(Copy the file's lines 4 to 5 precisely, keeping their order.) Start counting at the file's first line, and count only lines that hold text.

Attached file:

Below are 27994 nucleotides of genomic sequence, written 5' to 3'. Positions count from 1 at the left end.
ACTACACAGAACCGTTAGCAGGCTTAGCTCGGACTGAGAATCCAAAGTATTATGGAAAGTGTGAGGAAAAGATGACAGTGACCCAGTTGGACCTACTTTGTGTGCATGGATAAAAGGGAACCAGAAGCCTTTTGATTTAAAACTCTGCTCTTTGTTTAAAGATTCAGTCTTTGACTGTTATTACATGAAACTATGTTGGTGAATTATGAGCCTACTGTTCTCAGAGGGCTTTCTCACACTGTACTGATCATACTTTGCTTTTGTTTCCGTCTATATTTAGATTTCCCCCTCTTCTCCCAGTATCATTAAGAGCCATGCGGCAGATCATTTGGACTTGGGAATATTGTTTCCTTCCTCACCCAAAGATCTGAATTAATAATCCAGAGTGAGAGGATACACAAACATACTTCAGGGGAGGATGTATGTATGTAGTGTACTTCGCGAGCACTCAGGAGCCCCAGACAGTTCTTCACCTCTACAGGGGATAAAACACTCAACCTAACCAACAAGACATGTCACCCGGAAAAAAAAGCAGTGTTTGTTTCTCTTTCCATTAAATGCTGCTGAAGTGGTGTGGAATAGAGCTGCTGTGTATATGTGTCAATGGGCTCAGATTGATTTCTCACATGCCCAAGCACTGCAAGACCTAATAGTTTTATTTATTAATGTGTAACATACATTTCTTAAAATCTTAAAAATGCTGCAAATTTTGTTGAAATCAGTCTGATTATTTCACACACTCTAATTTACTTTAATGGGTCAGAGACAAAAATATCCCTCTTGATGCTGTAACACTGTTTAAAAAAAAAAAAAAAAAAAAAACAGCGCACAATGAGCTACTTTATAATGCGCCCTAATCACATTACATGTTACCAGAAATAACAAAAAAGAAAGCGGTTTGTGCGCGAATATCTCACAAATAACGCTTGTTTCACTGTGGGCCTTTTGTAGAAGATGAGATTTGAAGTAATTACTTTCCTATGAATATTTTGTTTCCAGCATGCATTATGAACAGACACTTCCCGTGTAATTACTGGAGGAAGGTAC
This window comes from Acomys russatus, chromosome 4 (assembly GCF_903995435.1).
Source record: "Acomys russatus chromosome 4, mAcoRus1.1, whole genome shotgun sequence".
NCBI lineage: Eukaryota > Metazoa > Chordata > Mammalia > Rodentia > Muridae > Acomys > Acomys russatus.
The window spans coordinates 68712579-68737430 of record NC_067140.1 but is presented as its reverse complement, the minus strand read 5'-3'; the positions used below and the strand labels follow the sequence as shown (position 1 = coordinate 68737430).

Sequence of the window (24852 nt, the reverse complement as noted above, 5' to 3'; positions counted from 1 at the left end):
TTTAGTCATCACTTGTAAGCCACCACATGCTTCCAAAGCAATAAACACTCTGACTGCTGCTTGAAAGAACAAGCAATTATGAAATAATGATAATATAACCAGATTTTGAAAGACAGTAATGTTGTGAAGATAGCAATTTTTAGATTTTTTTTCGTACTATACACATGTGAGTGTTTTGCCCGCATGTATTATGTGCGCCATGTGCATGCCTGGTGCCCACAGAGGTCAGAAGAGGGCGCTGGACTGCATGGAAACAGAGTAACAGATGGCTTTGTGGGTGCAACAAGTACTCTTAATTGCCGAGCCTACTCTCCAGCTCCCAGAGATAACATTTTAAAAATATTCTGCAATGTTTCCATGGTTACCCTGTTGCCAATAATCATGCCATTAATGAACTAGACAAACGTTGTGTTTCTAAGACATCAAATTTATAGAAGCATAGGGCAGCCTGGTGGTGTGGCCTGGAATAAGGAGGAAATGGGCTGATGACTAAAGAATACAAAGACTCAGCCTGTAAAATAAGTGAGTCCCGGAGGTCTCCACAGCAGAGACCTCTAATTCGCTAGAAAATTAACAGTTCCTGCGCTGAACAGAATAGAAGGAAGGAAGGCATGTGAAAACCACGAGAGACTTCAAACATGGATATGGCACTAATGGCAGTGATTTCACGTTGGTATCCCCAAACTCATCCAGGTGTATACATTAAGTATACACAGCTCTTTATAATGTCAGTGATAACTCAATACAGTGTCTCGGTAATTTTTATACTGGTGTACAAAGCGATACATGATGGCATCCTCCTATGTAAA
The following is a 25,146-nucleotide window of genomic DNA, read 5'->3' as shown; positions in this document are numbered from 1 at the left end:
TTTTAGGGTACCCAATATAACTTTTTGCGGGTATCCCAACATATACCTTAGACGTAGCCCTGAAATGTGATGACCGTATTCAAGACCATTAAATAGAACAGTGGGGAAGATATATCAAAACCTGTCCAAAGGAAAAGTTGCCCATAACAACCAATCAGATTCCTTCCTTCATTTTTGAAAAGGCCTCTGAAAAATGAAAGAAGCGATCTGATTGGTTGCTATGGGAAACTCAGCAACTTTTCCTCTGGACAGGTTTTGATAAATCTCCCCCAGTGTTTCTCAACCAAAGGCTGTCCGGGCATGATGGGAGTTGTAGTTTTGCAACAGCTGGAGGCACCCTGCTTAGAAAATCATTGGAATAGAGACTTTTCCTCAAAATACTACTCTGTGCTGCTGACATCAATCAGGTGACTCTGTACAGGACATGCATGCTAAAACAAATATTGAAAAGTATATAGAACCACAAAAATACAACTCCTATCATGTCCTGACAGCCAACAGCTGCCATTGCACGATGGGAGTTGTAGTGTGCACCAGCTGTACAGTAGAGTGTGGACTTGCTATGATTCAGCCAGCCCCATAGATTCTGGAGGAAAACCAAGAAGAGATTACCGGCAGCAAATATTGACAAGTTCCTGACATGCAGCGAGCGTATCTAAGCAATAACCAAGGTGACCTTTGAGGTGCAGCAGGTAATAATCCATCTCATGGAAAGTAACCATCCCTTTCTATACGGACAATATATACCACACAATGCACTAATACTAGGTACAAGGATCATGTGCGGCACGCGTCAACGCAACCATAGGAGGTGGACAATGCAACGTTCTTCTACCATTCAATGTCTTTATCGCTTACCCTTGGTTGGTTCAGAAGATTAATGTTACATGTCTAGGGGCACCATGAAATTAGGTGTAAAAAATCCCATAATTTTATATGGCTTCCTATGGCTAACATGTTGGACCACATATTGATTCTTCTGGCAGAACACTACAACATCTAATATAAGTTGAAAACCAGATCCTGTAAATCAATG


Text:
Source record: "Acomys russatus chromosome 4, mAcoRus1.1, whole genome shotgun sequence".
NCBI lineage: Eukaryota > Metazoa > Chordata > Mammalia > Rodentia > Muridae > Acomys > Acomys russatus.